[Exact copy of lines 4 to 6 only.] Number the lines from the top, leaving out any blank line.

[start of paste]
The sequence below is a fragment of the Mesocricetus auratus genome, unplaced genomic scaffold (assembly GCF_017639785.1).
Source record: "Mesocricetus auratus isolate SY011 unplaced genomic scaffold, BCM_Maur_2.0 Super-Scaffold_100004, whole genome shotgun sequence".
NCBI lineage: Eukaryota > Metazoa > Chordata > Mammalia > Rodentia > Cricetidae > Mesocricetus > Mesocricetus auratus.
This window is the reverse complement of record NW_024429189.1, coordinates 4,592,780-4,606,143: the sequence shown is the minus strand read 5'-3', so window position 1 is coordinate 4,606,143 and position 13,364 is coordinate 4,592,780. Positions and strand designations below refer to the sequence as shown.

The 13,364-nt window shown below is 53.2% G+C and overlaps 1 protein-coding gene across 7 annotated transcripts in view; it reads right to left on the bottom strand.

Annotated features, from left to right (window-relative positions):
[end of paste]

This window is the reverse complement of record NW_024429189.1, coordinates 4,592,780-4,606,143: the sequence shown is the minus strand read 5'-3', so window position 1 is coordinate 4,606,143 and position 13,364 is coordinate 4,592,780. Positions and strand designations below refer to the sequence as shown.

The 13,364-nt window shown below is 53.2% G+C and overlaps 1 protein-coding gene across 7 annotated transcripts in view; it reads right to left on the bottom strand.

Annotated features, from left to right (window-relative positions):